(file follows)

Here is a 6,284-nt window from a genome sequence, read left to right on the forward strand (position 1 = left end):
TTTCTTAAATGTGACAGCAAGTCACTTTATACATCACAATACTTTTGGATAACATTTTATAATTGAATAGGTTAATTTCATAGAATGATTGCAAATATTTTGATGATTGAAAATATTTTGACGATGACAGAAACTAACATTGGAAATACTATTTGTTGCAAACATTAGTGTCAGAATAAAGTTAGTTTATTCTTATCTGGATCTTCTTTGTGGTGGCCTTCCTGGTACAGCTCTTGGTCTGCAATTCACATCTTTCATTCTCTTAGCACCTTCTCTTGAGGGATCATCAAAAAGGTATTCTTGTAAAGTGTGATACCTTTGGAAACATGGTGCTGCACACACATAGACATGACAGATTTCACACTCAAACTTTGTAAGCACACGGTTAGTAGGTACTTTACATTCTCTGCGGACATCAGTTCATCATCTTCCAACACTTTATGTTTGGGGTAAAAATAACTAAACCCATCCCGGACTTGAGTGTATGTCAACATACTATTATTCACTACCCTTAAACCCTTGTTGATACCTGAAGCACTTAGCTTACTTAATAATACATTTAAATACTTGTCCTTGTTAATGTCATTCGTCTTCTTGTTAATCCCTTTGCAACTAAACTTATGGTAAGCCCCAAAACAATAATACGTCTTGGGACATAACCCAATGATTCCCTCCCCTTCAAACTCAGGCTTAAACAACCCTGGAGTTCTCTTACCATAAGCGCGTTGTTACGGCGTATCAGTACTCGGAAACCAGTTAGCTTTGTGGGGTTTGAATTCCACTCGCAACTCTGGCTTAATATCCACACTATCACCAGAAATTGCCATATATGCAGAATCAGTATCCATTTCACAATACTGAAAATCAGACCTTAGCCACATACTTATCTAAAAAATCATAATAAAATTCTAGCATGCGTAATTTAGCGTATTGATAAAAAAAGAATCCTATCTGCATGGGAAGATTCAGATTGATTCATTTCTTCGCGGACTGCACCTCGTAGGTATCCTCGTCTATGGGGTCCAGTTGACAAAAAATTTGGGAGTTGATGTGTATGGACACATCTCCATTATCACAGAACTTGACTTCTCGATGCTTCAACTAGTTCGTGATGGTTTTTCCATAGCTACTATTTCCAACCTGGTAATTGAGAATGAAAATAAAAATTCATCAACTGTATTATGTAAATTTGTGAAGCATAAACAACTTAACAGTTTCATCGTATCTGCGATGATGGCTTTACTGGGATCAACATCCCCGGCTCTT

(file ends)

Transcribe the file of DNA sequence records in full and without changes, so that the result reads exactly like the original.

Here is a 6,284-nt window from a genome sequence, read left to right on the forward strand (position 1 = left end):
TTTCTTAAATGTGACAGCAAGTCACTTTATACATCACAATACTTTTGGATAACATTTTATAATTGAATAGGTTAATTTCATAGAATGATTGCAAATATTTTGATGATTGAAAATATTTTGACGATGACAGAAACTAACATTGGAAATACTATTTGTTGCAAACATTAGTGTCAGAATAAAGTTAGTTTATTCTTATCTGGATCTTCTTTGTGGTGGCCTTCCTGGTACAGCTCTTGGTCTGCAATTCACATCTTTCATTCTCTTAGCACCTTCTCTTGAGGGATCATCAAAAAGGTATTCTTGTAAAGTGTGATACCTTTGGAAACATGGTGCTGCACACACATAGACATGACAGATTTCACACTCAAACTTTGTAAGCACACGGTTAGTAGGTACTTTACATTCTCTGCGGACATCAGTTCATCATCTTCCAACACTTTATGTTTGGGGTAAAAATAACTAAACCCATCCCGGACTTGAGTGTATGTCAACATACTATTATTCACTACCCTTAAACCCTTGTTGATACCTGAAGCACTTAGCTTACTTAATAATACATTTAAATACTTGTCCTTGTTAATGTCATTCGTCTTCTTGTTAATCCCTTTGCAACTAAACTTATGGTAAGCCCCAAAACAATAATACGTCTTGGGACATAACCCAATGATTCCCTCCCCTTCAAACTCAGGCTTAAACAACCCTGGAGTTCTCTTACCATAAGCGCGTTGTTACGGCGTATCAGTACTCGGAAACCAGTTAGCTTTGTGGGGTTTGAATTCCACTCGCAACTCTGGCTTAATATCCACACTATCACCAGAAATTGCCATATATGCAGAATCAGTATCCATTTCACAATACTGAAAATCAGACCTTAGCCACATACTTATCTAAAAAATCATAATAAAATTCTAGCATGCGTAATTTAGCGTATTGATAAAAAAAGAATCCTATCTGCATGGGAAGATTCAGATTGATTCATTTCTTCGCGGACTGCACCTCGTAGGTATCCTCGTCTATGGGGTCCAGTTGACAAAAAATTTGGGAGTTGATGTGTATGGACACATCTCCATTATCACAGAACTTGACTTCTCGATGCTTCAACTAGTTCGTGATGGTTTTTCCATAGCTACTATTTCCAACCTGGTAATTGAGAATGAAAATAAAAATTCATCAACTGTATTATGTAAATTTGTGAAGCATAAACAACTTAACAGTTTCATCGTATCTGCGATGATGGCTTTACTGGGATCAACATCCCCGGCTCTT